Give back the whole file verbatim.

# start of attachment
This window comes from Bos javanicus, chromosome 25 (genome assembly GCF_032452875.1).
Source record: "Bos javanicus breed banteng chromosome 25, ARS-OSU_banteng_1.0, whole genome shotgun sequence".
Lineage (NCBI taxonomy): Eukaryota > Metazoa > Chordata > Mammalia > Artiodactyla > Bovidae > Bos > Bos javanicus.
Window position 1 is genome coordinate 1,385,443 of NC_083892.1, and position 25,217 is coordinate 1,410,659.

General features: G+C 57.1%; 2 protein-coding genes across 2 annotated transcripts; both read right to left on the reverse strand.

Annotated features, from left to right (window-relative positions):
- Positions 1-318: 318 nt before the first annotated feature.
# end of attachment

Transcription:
This window comes from Bos javanicus, chromosome 25 (genome assembly GCF_032452875.1).
Source record: "Bos javanicus breed banteng chromosome 25, ARS-OSU_banteng_1.0, whole genome shotgun sequence".
Lineage (NCBI taxonomy): Eukaryota > Metazoa > Chordata > Mammalia > Artiodactyla > Bovidae > Bos > Bos javanicus.
Window position 1 is genome coordinate 1,385,443 of NC_083892.1, and position 25,217 is coordinate 1,410,659.

General features: G+C 57.1%; 2 protein-coding genes across 2 annotated transcripts; both read right to left on the reverse strand.

Annotated features, from left to right (window-relative positions):
- Positions 1-318: 318 nt before the first annotated feature.